Aschenbach's life is unbalanced since it has no room for passion. He changes completely when "In a rising ecstasy he felt he was gazing on beauty itself, on form as a thought of God, and the sight of the boy filled him with fire and hope" [7] . A reference is made to yet another Greek myth, that of Socrates "instructing Phaedrus on Desire and Virtue on the burning terror of fear which the lover will suffer when his eye perceives a likeness of eternal beauty." [8] Aschenbach thinks of Tadzio's smile to be similar to the 'smiles of Narcissus' [9] . This represents Tadzio's beauty in the eyes of Aschenbach. Who dies at the end of the novel because he is unable to control his obsession with the boy, this is referred to another myth which mentions the incident when "Phaedrus is lead to intoxication and lust; which lead a noble mind into a terrible criminal emotions, leading to abyss" [10] . This shows Aschenbach's decline. The death comes as a shock to the world that is "respectfully shocked to receive the news of death" [11] . The decay and disease of the city can be drawn parallel to his own moral decay. In The Seagull, Treplev's death is foreshadowed by the earlier reference to Hamlet. As in Death in Venice, Aschenbach's death occurs at the climax of the play and its manner suggests that it is difficult to overcome these conflicts once they erupt. This tragedy occurs because both these characters had noble intentions but they still could not resolve their conflicts using Reason alone another similarity between the two characters as well as with Trigorin, is that all three of them were writers who were influenced by writers before them. Exactly the way in which the Indians are greatly influenced by the epics Ramayana and the Mahabharata, the Europeans or Germans are influenced by Greek mythology and Greek classics. Chekhov was not only influenced by Russian writers but also by English and French writers as made known to us in the play when he talks about Maupassant's, a French writers book 'on the water, darling' [12] . Trigorin also refers to other writers like Turgenev and Tolstoy who according to readers are fine writers but that's not the same way in which Trigorin thinks of them, this is clear when he says "but not a patch on Tolstoy .' Or: 'Marvelous stuff, but Turgenev's father and children is better.' [13]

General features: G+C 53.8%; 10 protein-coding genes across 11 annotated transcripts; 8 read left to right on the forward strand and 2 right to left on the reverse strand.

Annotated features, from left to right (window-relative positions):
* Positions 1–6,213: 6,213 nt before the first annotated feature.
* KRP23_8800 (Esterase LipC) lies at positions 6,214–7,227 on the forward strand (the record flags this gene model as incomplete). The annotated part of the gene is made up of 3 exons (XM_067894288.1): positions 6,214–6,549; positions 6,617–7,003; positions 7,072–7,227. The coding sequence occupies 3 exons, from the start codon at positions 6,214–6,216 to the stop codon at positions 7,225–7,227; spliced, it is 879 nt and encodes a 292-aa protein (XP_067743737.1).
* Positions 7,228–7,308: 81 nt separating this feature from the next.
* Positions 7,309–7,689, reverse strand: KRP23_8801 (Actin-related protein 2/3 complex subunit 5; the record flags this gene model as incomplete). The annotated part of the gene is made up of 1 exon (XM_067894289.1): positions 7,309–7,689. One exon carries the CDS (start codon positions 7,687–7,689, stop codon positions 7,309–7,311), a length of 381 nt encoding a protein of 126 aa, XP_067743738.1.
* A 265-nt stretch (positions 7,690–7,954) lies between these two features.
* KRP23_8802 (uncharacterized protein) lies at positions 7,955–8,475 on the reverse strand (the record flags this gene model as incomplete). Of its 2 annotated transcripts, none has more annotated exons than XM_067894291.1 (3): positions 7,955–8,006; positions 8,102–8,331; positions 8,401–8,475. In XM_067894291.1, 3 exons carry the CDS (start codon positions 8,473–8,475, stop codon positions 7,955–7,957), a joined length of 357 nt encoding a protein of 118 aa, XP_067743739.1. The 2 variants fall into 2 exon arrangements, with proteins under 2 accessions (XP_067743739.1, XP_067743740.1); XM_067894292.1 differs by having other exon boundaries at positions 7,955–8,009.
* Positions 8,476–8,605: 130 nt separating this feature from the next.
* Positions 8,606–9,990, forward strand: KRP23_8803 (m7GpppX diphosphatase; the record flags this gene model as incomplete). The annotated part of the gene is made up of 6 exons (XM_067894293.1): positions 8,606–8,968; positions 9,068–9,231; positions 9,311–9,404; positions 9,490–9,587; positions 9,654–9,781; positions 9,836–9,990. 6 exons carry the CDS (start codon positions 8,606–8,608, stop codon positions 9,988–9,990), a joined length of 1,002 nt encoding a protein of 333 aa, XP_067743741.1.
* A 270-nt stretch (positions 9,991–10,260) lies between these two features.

The third role that allusion plays in these two works is to show how mythological elements can be present in a modern setting. In this sense, mythological motifs are universal in time and place. However, their presence may not be detected by Intellect alone. At no point in Death in Venice does Aschenbach show any insight into his condition. The boy becomes an infatuation for him while Aschenbach considers him to be Eos [14] , the god of dawn and later also as Eros [15] the god of love, looking at whom playing, dressed in white with a colorful sash, in his mind came thoughts of Hyacinthus who was doomed to perish cause two gods loved him [16] . Ironically he is perceived as a threat. In The Seagull what the allusion to Hamlet does is to intensify Treplev's guilt. The conflict is therefore the result of incestuous sexual feelings that originate internally. These are feelings that he cannot acknowledge. His one chance lies in finding love through Nina but when she rejects him and prefers Trigorin, his emotions overwhelm him and he commits suicide but the fact is that, Treplev had shot himself [17] .